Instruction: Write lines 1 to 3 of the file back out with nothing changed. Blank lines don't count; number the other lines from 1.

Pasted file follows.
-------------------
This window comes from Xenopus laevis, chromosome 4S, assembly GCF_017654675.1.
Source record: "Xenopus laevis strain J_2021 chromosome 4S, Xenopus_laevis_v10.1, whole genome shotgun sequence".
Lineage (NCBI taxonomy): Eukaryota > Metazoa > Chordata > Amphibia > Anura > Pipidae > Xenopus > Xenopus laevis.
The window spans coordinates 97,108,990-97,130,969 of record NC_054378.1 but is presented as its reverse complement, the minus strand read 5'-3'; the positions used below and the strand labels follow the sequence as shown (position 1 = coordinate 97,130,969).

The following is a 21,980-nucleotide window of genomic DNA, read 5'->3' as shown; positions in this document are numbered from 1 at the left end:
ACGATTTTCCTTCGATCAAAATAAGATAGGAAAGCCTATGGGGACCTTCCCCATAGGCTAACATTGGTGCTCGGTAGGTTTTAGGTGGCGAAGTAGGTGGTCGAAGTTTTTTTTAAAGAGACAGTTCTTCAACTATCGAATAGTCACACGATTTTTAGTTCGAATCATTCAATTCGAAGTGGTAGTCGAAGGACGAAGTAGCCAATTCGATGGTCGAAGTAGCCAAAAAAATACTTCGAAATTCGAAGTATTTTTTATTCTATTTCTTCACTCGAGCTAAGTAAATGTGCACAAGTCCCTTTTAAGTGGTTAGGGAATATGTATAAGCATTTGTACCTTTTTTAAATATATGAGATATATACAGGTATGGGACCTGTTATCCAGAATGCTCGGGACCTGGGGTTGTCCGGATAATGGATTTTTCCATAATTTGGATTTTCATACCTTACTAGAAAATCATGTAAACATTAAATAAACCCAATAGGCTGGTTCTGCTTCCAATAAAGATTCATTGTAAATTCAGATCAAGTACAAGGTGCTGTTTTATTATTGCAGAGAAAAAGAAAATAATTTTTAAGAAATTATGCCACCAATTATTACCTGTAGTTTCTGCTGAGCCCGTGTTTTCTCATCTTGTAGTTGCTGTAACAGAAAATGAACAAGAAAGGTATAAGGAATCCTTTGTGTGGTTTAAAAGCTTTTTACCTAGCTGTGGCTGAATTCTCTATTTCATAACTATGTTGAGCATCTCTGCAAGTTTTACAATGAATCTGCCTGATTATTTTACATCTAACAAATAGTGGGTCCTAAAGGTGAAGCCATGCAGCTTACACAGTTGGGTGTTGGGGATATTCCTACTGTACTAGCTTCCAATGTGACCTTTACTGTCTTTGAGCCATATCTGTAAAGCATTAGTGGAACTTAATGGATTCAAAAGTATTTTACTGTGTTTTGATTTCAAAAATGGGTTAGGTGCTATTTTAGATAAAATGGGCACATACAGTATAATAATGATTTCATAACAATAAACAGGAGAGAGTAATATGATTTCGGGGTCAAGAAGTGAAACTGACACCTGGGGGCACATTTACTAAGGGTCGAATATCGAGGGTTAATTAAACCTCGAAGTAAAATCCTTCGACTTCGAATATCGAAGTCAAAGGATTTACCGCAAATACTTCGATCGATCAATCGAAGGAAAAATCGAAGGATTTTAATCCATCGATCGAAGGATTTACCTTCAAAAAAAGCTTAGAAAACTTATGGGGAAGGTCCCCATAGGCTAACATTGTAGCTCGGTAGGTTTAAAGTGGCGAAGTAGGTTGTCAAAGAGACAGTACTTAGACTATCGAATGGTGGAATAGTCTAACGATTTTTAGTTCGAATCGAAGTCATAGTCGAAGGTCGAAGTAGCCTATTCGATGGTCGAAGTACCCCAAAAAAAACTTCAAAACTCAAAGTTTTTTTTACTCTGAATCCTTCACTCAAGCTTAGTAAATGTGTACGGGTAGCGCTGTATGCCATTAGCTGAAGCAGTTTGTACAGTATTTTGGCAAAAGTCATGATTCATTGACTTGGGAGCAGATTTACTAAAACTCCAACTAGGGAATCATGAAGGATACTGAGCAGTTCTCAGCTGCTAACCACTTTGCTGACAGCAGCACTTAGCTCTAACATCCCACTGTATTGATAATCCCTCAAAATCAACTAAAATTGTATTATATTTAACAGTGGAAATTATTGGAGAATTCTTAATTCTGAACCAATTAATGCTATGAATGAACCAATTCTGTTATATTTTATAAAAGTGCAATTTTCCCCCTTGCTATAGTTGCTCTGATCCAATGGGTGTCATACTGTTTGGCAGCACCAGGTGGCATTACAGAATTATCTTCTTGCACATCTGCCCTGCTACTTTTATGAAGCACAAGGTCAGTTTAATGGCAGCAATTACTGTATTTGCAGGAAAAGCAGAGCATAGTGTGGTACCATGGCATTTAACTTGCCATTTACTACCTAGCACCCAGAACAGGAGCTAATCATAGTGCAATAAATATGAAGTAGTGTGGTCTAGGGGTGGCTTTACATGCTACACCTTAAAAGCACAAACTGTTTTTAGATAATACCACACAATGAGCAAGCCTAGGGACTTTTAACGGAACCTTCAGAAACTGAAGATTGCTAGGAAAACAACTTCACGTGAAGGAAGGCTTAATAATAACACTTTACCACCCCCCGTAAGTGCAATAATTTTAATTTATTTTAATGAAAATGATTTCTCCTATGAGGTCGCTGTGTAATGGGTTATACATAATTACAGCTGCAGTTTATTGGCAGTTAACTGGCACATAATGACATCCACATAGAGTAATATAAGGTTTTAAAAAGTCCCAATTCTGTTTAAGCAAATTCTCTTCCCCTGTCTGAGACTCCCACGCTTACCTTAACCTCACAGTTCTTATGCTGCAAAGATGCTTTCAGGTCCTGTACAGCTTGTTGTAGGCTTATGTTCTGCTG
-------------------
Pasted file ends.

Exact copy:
This window comes from Xenopus laevis, chromosome 4S, assembly GCF_017654675.1.
Source record: "Xenopus laevis strain J_2021 chromosome 4S, Xenopus_laevis_v10.1, whole genome shotgun sequence".
Lineage (NCBI taxonomy): Eukaryota > Metazoa > Chordata > Amphibia > Anura > Pipidae > Xenopus > Xenopus laevis.